My grandfather once told me that it was not money that added to a doctor’s wealth, but the good wishes from patients. Medicine, in his view, was to be seen as a noble profession not to be equated with a commercial enterprise. Fast forward twenty-five years, and the situation for doctors is more complex. Medical practitioners have to worry not just about patients’ health, but also about several external risks typically associated with commercial units. Patients, especially in the Metros, are now less deferential and demand more accountability. From my conversations with doctors, I realise that there are a few risks that weigh on their minds.
Fighting legal cases
Litigation from patients is one such major risk. Medical outcomes for individual cases are difficult to control and predict. Unfavourable outcomes are emotionally draining for patients and their families. Often, they attribute the negative outcome to the doctor’s negligence. Increasingly, patients litigate and demand compensation. Courts often decide in favour of patients. The Supreme Court, in a high compensation case, asked three doctors and the hospital to pay over Rs 11 Crore to a patient, who lost his wife while undergoing treatment.
The court observed, “Before parting with the judgement, we are inclined to mention that the number of medical negligence cases against doctors, hospitals and nursing homes in the consumer forum are increasing day by day…the right to health of a citizen is a fundamental right guaranteed under Article 21 of the Constitution of India.”
Irrespective of whether doctors win or lose cases, they have to hire lawyers to defend themselves in these suits. This can be time-consuming and expensive. A professional indemnity insurance protects doctors from patients’ claims related to omissions, negligence or errors. The insurance covers defence costs during the investigation, and expenses related to representation and compensation, if any, awarded by the court.
In fact, a good insurer will also have a panel of lawyers that can defend the doctor. The coverage costs about Rs 5000 for a Rs 50 lakhs sum assured for a general surgeon. The premiums vary by the risk inherent to the doctors’ speciality.
Protection from physical assaults
Off-late, incidents of doctors being physically assaulted have also become frequent. In one medical association magazine, an advertisement offered bouncer services to protect doctors. A survey done by the Indian Medical Association indicates that 75 per cent of the doctors have been at the receiving end of verbal abuse, of which 12 per cent have been physically abused. In June, about 8 lakh doctors across India went on a strike after a junior doctor was brutally assaulted in West Bengal, by the relatives of a deceased patient. More recently, a post-graduate doctor in Bengaluru was attacked by a mob. Of course, such situations have to be prevented. So, doctors must insure themselves against accidental injuries and disabilities. An individual personal accident insurance cover of Rs 1 crore would cost around Rs 14,000 . If an association comes together to buy personal accident for its members, the cost would be a fraction of the above due to economies of scale.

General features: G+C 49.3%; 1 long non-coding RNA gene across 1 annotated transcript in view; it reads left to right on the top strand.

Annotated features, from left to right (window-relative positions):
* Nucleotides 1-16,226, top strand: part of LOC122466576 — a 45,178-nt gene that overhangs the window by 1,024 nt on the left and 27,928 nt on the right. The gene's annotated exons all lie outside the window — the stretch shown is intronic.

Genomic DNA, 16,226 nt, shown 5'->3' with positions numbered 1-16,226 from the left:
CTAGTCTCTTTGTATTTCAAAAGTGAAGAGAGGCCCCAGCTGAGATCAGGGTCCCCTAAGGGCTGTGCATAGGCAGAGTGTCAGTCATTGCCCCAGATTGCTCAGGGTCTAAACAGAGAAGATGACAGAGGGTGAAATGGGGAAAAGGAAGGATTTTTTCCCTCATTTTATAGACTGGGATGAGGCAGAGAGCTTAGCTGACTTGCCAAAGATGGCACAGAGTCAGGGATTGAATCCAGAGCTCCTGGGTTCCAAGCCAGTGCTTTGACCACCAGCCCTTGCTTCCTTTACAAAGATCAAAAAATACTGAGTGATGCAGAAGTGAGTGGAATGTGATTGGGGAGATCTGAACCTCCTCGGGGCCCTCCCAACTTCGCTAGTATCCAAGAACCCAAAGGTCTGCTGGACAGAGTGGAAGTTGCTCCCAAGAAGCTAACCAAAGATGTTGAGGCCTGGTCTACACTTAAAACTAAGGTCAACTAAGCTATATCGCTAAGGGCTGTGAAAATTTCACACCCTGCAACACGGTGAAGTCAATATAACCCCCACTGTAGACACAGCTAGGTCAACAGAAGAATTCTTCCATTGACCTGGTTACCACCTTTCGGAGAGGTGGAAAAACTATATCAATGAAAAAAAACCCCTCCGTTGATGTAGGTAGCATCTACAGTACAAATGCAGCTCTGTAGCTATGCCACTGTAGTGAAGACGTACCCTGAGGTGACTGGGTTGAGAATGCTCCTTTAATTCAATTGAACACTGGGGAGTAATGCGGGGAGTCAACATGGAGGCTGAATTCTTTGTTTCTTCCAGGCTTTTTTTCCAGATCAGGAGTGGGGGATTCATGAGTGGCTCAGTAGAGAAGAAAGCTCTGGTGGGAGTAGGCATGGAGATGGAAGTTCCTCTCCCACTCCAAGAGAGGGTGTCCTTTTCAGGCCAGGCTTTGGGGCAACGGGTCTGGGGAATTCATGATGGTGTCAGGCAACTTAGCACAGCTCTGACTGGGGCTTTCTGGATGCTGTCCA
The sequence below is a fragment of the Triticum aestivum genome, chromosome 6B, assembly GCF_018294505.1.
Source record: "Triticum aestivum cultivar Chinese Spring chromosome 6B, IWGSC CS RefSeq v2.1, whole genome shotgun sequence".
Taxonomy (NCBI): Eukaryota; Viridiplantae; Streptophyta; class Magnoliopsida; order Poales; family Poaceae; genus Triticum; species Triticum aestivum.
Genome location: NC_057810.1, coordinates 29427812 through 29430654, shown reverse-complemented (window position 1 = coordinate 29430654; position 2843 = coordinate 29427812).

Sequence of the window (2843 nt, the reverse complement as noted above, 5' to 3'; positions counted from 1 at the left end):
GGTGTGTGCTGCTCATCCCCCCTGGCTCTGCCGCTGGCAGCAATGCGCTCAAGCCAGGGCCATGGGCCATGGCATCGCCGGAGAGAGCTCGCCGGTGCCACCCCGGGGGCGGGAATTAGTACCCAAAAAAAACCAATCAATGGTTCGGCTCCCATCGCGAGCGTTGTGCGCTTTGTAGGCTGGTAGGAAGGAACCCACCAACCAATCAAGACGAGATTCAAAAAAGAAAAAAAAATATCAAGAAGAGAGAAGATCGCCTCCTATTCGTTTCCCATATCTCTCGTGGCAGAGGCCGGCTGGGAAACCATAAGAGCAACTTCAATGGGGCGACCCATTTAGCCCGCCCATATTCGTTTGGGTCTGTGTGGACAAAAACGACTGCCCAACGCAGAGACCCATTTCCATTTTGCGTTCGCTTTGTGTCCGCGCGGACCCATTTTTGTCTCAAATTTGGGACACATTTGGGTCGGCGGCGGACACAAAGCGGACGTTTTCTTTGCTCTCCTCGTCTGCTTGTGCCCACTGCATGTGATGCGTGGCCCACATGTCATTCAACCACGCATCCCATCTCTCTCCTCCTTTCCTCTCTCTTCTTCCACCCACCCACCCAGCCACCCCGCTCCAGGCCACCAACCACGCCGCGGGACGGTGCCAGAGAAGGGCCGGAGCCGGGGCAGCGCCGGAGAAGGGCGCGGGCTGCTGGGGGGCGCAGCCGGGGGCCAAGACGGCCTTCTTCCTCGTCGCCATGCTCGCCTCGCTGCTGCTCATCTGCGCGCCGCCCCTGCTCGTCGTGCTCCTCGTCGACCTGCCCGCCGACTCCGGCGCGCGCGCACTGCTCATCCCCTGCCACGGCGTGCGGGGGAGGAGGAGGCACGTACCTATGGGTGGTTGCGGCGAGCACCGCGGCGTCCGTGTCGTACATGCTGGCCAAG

Then there is a fire hazard, which could happen with any establishment. Clinics and hospitals, however, suffer more. In case of an accident, patients may not be evacuated quickly. The fire incident in Kolkata’s AMRI hospital is still a daunting image. The incident saw 90 persons lose their lives. The hospital had to deal with several litigation cases. To cover such risks, doctors need to buy a fire insurance policy to cover damages to the assets owned by them, and a public liability insurance to cover injuries and property damage to others, while at their premises. Fire insurance of Rs 25 lakh costs Rs 2500 and public liability insurance of Rs 50 lakh costs Rs 6000. Several clinics have expensive equipment and these can be insured for burglary as well, in the same property insurance.
The four policies – professional indemnity, personal accident, property and public liability – put together would cost a doctor less than Rs 25,000 annually. Several medical associations realize the importance of such insurance policies to make their members’ practice more secure. Professionally run hospitals already invest in these products.
My grandfather’s dream did get fulfilled, when my brother became a doctor. My brother tells me that it is not easy to run a medical practice these days. The middle class demands a high level of care and attention. Because the number of doctors are so few – India has about one-fourth the doctors per capita as compared to what the US has – the average face-time that a patient gets with the doctor is low. While patients complain about high cost of OPD (out-patient department) consultations, the average doctor earns substantially lower than her school friend working in an MNC. Doctors try to make it up by working long hours. This leads to a pressure cooker-like situation for the practitioner. She ends up being at the receiving end of the patients’ wrath rather than receiving good wishes. Doctors must proactively address these risks to develop a sustainable practice. Insurance is just one part of this.